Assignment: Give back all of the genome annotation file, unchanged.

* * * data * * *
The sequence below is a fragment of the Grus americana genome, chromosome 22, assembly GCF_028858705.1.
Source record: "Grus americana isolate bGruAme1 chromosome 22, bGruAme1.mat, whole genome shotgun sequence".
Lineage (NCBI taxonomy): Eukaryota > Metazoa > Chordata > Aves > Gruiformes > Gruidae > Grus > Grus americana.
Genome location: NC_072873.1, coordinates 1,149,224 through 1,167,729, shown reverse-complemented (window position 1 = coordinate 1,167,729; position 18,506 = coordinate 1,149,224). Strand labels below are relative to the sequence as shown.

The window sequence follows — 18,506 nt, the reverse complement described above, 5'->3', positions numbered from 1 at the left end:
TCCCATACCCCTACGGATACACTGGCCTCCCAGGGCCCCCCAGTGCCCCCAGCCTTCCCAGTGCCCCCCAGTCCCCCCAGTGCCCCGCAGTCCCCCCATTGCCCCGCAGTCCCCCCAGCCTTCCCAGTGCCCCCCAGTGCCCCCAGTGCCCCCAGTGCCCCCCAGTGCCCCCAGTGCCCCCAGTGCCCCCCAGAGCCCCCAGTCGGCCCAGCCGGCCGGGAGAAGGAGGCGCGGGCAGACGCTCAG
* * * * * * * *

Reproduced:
The sequence below is a fragment of the Grus americana genome, chromosome 22, assembly GCF_028858705.1.
Source record: "Grus americana isolate bGruAme1 chromosome 22, bGruAme1.mat, whole genome shotgun sequence".
Lineage (NCBI taxonomy): Eukaryota > Metazoa > Chordata > Aves > Gruiformes > Gruidae > Grus > Grus americana.
Genome location: NC_072873.1, coordinates 1,149,224 through 1,167,729, shown reverse-complemented (window position 1 = coordinate 1,167,729; position 18,506 = coordinate 1,149,224). Strand labels below are relative to the sequence as shown.

The window sequence follows — 18,506 nt, the reverse complement described above, 5'->3', positions numbered from 1 at the left end:
TCCCATACCCCTACGGATACACTGGCCTCCCAGGGCCCCCCAGTGCCCCCAGCCTTCCCAGTGCCCCCCAGTCCCCCCAGTGCCCCGCAGTCCCCCCATTGCCCCGCAGTCCCCCCAGCCTTCCCAGTGCCCCCCAGTGCCCCCAGTGCCCCCAGTGCCCCCCAGTGCCCCCAGTGCCCCCAGTGCCCCCCAGAGCCCCCAGTCGGCCCAGCCGGCCGGGAGAAGGAGGCGCGGGCAGACGCTCAG